About the Trip
Fast facts about the 2024 journey
- Students from all majors are encouraged to apply
- First-time researchers are encouraged to apply - no previous experience is necessary
- Applications are now open and must be emailed to Dr. Rhett Herman by 5:00 p.m. on Friday, March 31, 2023.
- The trip is one of the most affordable study abroad options
- Class registration is per permission of instructor.
- Students may borrow polar clothing depending on fit and quantities
- Be a part of the traditional sea ice Hawaiian-themed class photo
- Potential scholarship funding is available
What to know and do before you go to Alaska
Accepted students are required to take the one-credit-hour PHYS 324 fall preporatory course. They will concieve of and plan their own arctic research project throughout the fall of 2023.
Accepted students are also required to take PHYS 325 at the start of the spring 2024 semester to finish their projects and prepare for deployment in the field.
What kind of research is involved?
The 2024 trip is an ambitious, student-centered adventure that will build upon past research collected since 2006. With mentoring from Dr. Herman, students will develop their own research project that relates to their own future career in whatever field they want. Most of these are based on microcontrollers, and collect data from the numerous environmental and other sensors that may be attached to these. No experience with microcontrollers or these sensors is assumed!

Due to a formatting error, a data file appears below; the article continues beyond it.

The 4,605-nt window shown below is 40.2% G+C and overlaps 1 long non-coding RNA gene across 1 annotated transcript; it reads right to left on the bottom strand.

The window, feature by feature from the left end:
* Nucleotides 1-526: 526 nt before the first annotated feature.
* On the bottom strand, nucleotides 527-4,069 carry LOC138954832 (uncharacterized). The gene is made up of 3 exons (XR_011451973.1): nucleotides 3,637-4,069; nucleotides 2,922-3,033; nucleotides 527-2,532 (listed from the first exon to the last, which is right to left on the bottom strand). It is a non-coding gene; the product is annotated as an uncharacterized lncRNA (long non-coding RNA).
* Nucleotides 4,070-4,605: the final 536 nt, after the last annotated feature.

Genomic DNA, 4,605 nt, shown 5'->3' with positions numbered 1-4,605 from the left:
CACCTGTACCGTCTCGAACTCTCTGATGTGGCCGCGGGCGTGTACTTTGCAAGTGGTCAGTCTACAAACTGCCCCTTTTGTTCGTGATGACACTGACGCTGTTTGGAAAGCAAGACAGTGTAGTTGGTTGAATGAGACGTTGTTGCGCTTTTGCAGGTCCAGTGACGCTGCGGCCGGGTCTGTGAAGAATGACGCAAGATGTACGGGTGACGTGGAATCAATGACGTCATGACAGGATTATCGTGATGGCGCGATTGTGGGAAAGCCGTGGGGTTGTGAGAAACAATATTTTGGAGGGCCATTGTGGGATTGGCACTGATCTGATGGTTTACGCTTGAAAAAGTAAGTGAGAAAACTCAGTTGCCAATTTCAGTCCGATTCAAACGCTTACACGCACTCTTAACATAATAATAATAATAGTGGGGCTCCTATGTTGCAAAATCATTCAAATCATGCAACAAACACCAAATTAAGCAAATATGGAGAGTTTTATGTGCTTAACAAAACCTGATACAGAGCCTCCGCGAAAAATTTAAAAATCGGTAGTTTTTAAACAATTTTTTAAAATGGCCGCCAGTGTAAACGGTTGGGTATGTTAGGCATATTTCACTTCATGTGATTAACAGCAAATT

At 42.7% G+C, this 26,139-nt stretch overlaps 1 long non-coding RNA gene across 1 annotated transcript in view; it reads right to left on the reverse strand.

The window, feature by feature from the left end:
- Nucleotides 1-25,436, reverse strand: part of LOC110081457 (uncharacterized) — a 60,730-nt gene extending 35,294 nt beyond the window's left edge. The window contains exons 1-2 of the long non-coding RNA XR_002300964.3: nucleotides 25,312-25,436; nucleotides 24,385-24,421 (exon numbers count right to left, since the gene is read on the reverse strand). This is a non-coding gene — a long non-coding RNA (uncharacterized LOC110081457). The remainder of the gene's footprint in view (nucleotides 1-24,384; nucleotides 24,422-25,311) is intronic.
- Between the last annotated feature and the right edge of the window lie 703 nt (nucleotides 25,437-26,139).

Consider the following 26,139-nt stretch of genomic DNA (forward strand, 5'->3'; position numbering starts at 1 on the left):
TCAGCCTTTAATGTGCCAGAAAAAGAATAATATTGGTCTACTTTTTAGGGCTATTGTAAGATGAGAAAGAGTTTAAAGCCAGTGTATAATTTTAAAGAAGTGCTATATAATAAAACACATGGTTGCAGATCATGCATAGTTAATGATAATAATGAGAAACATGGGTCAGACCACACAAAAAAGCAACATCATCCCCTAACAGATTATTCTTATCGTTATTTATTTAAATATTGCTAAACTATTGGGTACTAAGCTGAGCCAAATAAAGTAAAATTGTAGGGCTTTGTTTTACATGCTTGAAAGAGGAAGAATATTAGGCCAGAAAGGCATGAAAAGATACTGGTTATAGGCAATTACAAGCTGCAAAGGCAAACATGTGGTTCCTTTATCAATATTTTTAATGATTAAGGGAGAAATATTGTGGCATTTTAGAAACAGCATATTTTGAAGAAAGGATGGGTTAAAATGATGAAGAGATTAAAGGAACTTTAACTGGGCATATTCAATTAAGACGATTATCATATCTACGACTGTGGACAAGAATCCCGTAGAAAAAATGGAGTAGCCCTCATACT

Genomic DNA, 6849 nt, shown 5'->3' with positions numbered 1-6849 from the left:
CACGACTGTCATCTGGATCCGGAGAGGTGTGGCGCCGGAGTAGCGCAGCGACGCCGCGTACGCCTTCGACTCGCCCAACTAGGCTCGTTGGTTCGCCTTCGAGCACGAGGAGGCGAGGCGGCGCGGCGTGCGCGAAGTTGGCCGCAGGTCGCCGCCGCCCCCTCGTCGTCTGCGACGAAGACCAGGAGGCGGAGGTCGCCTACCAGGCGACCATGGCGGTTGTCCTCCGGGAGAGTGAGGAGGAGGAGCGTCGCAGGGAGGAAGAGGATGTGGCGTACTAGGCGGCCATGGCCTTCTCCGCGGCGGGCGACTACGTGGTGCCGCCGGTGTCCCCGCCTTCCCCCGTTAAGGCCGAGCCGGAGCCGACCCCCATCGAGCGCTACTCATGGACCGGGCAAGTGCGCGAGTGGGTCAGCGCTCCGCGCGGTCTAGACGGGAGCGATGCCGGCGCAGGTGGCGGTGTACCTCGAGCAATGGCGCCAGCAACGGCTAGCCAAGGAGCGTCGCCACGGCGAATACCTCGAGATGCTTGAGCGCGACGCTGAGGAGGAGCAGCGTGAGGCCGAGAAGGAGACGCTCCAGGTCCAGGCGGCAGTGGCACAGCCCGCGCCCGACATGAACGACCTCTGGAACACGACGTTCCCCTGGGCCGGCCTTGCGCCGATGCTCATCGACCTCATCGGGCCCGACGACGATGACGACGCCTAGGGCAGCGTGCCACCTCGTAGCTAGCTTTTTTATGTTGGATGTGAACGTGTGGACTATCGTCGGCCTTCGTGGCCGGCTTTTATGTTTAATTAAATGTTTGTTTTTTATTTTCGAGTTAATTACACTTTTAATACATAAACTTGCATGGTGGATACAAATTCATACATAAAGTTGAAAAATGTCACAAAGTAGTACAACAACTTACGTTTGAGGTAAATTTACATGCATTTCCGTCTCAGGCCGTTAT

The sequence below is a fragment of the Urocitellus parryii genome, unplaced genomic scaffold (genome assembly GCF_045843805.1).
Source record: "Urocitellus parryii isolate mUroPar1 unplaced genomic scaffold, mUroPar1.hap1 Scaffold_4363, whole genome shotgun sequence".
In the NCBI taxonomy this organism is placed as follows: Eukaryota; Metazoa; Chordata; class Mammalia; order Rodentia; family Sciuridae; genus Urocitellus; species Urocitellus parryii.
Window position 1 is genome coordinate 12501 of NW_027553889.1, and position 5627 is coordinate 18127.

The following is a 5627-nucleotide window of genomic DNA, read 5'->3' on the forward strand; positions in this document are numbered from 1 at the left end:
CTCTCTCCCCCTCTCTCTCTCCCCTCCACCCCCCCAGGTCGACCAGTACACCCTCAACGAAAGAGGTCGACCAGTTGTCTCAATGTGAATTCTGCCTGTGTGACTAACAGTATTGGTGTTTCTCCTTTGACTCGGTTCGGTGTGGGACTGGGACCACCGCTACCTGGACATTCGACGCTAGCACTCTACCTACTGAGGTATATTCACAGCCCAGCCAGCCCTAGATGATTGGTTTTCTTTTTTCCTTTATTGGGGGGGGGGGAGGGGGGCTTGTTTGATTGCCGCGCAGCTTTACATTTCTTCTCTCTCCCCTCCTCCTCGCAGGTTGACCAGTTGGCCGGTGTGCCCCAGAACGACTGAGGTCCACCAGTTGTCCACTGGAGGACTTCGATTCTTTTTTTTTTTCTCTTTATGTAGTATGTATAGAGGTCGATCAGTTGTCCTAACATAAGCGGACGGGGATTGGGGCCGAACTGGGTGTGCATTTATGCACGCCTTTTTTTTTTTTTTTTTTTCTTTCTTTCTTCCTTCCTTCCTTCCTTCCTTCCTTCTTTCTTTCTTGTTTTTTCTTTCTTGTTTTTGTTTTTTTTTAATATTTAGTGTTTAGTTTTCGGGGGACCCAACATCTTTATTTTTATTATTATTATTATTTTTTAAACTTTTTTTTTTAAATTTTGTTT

The Naval Arctic Research Laboratory was given by the Navy to the National Science Foundation (NSF) in the 1980s. The NSF administers it specifically for research operations. Radford University researchers are joining researchers from all over the world who come to this polar research field site, which is remotely located with no connecting roads.
The student researchers may be venturing further out onto the ice than they have ever done before for more individualized data collection using the sensors and research plan they developed during the fall seminar and spring couse.
By collaborating with the Governor’s School, a magnet high school, a wide range of ages and backgrounds are able to contribute to the research. The two Governor’s School students are dual-enrolled in this class, and will work alongside Radford University students. The Governor’s School’s students must complete a rigorous and competitive review process before being invited to join the team of undergraduate researchers.
As always following a trip to the Arctic, Radford University researchers will present their work at the fall meeting of the American Geophysical Union in San Francisco, Ca. which is the world’s largest meeting of earth and space scientists. Some students will go with Dr. Herman to this prestigious meeting of roughly 24,000 attendees.
Students will boost their resumes while presenting their findings on equal footing next to researchers from NASA and NOAA, and universities and research centers around the world.
After the 2022 journey, five students presented their work individually at the 2022 Fall Meeting of the American Geophysical Union. Read about their research presentations online.